GHANEP working towards an efficient and effective procurement system

Sun, 12 Apr 2020 Source: Yaw Ansah

▶ Click Here for Full AFCON Coverage ◀

Very soon, all government agencies including district assemblies will not need to advertise tenders in the dailies.

The Public Procurement Authority (PPA) is upbeat that the Ghana Electronic Procurement System (GHANEP) websites will be the game changer by offering an online platform for advertisement.

Suppliers will also access tenders online and submit their response electronically.

Currently, suppliers are required to fill forms and respond to the bid by presenting hard copies of their response to that effect.

It is a big financial savings for state agencies, as they need not pay big for adverts. This is the way to go as the nation strives to demystify the procurement process perceived to be shrouded in secrecy.

This initiative is in line with the implementation of the principles of open contracting commitments in the Open Governance Partnership (OGP).

Ghana signed on to the OGP in September, 2011 with the sole aim of improving good governance and ensuring open contracting. A number of National Action Plans have been developed and implemented since.

The birth of GHANEP and testimonies

The GHANEP is a web-based collaborative system developed in accordance with the requirement of Public Procurement laws to facilitate public procurement processes in the country.

The platform offers a secure, interactive, and dynamic environment for carrying out procurement of all categories, complexity or value. It supports processes of procuring goods, works, consultancy, non-consultancy and disposal of assets.

GHANEP supports public procurement procedures including user registration, tender notification, tender preparation and submission, online tender evaluation, contract awarding, creation and management of catalogue and framework agreements, auctions and payments.

Two procurement officers of government agencies who have utilised the GHANEP say they fully support the initiative with the conviction that aside the gains to be made, just advertising bids online and receiving quotations electronically will reduce time and make the process easier.

“Already we have tried this during the pilot stages and it worked well for us. It even reduces the human element and the volumes of papers to be submitted in the process. We can heave a sigh of relief when it is rolled out,” the officer who pleaded anonymity, in an interview with the Ghana News Agency (GNA), said.

Mr Thomas Bondzi, the Chief Manager, Information Technology Support Services, at the Public Procurement Authority, told the GNA that the successful pilot of the GHANEP in a number of state entities would eventually lead to improvement in value for money in public contracting.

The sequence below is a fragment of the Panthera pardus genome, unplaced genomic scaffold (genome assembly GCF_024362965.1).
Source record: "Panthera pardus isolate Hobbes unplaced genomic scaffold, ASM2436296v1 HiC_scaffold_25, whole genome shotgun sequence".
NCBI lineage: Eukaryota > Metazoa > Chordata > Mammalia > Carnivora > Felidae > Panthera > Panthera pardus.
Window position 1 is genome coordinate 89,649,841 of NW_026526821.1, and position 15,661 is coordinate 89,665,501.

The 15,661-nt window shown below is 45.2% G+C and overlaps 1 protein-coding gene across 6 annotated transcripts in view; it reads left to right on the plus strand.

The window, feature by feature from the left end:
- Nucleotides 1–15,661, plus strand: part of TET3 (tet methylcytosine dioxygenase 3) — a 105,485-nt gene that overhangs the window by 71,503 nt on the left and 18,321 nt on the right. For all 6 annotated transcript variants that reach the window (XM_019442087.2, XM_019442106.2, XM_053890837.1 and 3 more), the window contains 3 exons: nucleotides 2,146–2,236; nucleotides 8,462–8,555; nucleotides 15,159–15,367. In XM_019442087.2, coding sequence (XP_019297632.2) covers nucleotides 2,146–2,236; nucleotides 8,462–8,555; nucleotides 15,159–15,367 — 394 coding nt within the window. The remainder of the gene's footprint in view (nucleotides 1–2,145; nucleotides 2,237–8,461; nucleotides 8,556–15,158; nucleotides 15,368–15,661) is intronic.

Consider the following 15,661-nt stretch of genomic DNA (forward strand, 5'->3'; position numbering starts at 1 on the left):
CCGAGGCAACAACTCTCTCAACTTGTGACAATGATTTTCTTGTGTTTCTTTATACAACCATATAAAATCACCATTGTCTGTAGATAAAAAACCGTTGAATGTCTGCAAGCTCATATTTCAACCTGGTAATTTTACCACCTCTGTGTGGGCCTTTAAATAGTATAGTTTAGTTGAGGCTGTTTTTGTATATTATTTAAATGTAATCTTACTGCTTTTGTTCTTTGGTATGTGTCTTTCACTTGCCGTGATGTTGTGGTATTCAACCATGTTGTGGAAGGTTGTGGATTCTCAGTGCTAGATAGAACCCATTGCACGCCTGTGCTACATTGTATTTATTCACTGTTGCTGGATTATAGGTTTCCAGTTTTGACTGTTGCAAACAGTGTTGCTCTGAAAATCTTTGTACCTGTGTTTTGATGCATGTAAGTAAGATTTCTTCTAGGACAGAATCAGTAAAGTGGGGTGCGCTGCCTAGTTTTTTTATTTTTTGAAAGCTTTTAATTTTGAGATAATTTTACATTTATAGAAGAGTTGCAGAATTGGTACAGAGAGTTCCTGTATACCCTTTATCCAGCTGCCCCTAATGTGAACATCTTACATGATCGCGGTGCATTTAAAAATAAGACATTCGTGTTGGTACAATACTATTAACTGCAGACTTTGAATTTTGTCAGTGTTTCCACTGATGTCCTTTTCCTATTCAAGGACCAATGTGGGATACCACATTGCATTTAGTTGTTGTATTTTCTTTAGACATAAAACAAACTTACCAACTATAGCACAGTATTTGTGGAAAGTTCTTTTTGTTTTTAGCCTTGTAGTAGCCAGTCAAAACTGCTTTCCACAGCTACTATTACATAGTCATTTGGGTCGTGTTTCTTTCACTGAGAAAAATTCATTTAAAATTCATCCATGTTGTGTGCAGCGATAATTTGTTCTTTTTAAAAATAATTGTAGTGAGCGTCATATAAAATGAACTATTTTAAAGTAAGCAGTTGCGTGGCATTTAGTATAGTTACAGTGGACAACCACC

He said the System allowed state entities and suppliers to conduct procurement activities online.

The piloting of the GHANEP was done from May to September 2019.

“We are preparing to roll out the GHANEP nationwide and once it is done, it will allow all public entities to make their procurement activities online. The public, especially the media, can access information on bids and awards on the website”.

The Ghana Anti-Corruption Coalition (GACC), with funding support from William and Flora Hewlett Foundation, implemented a project on strengthening disclosure and citizen participation to improve value for money in public contracting in Africa.

With the main aim of improving value for money in public contracting, GACC undertook several activities including advocating for transparency and accountability in procurement.

Ms Faustina Djabatey, the Project Lead, explains that the GACC worked with the PPA to conduct an assessment of the GHANEP website and made the necessary recommendations to ensure efficiency and transparency and meet Open Contracting Data Standards (OCDS).

She recalled that the GACC organised a capacity building workshop for stakeholders including journalists, civil society organisations, directors and procurement officers of selected ministries, departments and agencies (MDAs).

Months after the training, many of the beneficiaries spoke highly of the capacity building, which they reckon had enlightened them on open contracting commitments in the OGP National Action Plans.

Other success stories

Aside the operationalization of the GHANEP website, Ms Djabatey said the project had contributed to the passage of a credible Beneficial Ownership Register as part of the Amended Companies Act (Act 920).

This Register avails information on the natural owners of companies and thereby contributing to the detection of conflict of interest and collusion during procurement.

The public, especially journalists, can now boldly demand for the real identity of persons behind companies to ask probing questions during investigation.

Ms Djabatey explains that; “The GACC’s monitoring of this commitment allowed us to meet the Registrar General’s office to make input into the legislative framework establishing the Register.”

“During the deliberations, the issue of access to the register and thresholds for the declaration was highlighted, thus the threshold of ownership required for disclosure to be made. The Registrar General and her team must be commended for inviting the views of various stakeholders, including civil society.”

Additionally, Ms Djabatey said the GACC was actively involved in the Right to Information Coalition in Ghana that carried out outreach activities including press conferences, engagement with the Legislature, and sensitisation of citizens to advocate for the passage of the Right to Information (RTI) Bill into an Act; The RTI Act, 2019 (Act 989).

Columnist: Yaw Ansah